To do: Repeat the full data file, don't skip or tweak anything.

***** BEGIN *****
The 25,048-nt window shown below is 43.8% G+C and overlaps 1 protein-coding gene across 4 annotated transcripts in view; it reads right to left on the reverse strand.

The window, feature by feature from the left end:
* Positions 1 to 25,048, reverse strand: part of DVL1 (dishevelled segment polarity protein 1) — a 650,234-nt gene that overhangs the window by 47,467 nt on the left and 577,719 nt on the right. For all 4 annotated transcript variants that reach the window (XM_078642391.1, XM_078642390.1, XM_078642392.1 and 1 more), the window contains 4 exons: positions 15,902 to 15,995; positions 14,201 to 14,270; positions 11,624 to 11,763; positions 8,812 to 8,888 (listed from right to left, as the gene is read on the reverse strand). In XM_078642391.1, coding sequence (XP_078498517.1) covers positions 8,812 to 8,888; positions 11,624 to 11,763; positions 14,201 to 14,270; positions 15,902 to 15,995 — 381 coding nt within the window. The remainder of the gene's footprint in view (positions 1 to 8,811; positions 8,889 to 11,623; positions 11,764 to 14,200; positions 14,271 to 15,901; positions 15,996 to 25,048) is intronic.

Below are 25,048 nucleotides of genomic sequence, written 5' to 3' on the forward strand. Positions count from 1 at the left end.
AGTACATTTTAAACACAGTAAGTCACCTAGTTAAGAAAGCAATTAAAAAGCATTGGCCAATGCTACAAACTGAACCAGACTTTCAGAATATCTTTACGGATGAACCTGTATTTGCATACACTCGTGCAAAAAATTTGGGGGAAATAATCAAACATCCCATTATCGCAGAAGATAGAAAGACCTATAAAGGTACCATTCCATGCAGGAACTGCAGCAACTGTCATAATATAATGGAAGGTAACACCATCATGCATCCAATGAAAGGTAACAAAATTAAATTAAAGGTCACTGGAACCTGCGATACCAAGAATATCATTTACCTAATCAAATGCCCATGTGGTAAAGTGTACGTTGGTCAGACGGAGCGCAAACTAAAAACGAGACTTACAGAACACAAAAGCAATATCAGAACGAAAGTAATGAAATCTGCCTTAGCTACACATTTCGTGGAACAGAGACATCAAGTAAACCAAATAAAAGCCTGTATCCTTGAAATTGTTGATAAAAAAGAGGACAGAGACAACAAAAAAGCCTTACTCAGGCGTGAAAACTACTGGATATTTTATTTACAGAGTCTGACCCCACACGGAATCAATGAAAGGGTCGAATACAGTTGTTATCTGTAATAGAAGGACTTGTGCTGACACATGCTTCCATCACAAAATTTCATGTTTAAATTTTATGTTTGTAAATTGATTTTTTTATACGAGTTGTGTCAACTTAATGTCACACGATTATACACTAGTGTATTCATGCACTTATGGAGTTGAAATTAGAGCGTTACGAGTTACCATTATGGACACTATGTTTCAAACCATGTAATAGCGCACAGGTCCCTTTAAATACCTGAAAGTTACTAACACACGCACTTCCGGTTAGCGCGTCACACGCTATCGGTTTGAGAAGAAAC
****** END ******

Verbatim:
The 25,048-nt window shown below is 43.8% G+C and overlaps 1 protein-coding gene across 4 annotated transcripts in view; it reads right to left on the reverse strand.

The window, feature by feature from the left end:
* Positions 1 to 25,048, reverse strand: part of DVL1 (dishevelled segment polarity protein 1) — a 650,234-nt gene that overhangs the window by 47,467 nt on the left and 577,719 nt on the right. For all 4 annotated transcript variants that reach the window (XM_078642391.1, XM_078642390.1, XM_078642392.1 and 1 more), the window contains 4 exons: positions 15,902 to 15,995; positions 14,201 to 14,270; positions 11,624 to 11,763; positions 8,812 to 8,888 (listed from right to left, as the gene is read on the reverse strand). In XM_078642391.1, coding sequence (XP_078498517.1) covers positions 8,812 to 8,888; positions 11,624 to 11,763; positions 14,201 to 14,270; positions 15,902 to 15,995 — 381 coding nt within the window. The remainder of the gene's footprint in view (positions 1 to 8,811; positions 8,889 to 11,623; positions 11,764 to 14,200; positions 14,271 to 15,901; positions 15,996 to 25,048) is intronic.

Below are 25,048 nucleotides of genomic sequence, written 5' to 3' on the forward strand. Positions count from 1 at the left end.
AGTACATTTTAAACACAGTAAGTCACCTAGTTAAGAAAGCAATTAAAAAGCATTGGCCAATGCTACAAACTGAACCAGACTTTCAGAATATCTTTACGGATGAACCTGTATTTGCATACACTCGTGCAAAAAATTTGGGGGAAATAATCAAACATCCCATTATCGCAGAAGATAGAAAGACCTATAAAGGTACCATTCCATGCAGGAACTGCAGCAACTGTCATAATATAATGGAAGGTAACACCATCATGCATCCAATGAAAGGTAACAAAATTAAATTAAAGGTCACTGGAACCTGCGATACCAAGAATATCATTTACCTAATCAAATGCCCATGTGGTAAAGTGTACGTTGGTCAGACGGAGCGCAAACTAAAAACGAGACTTACAGAACACAAAAGCAATATCAGAACGAAAGTAATGAAATCTGCCTTAGCTACACATTTCGTGGAACAGAGACATCAAGTAAACCAAATAAAAGCCTGTATCCTTGAAATTGTTGATAAAAAAGAGGACAGAGACAACAAAAAAGCCTTACTCAGGCGTGAAAACTACTGGATATTTTATTTACAGAGTCTGACCCCACACGGAATCAATGAAAGGGTCGAATACAGTTGTTATCTGTAATAGAAGGACTTGTGCTGACACATGCTTCCATCACAAAATTTCATGTTTAAATTTTATGTTTGTAAATTGATTTTTTTATACGAGTTGTGTCAACTTAATGTCACACGATTATACACTAGTGTATTCATGCACTTATGGAGTTGAAATTAGAGCGTTACGAGTTACCATTATGGACACTATGTTTCAAACCATGTAATAGCGCACAGGTCCCTTTAAATACCTGAAAGTTACTAACACACGCACTTCCGGTTAGCGCGTCACACGCTATCGGTTTGAGAAGAAAC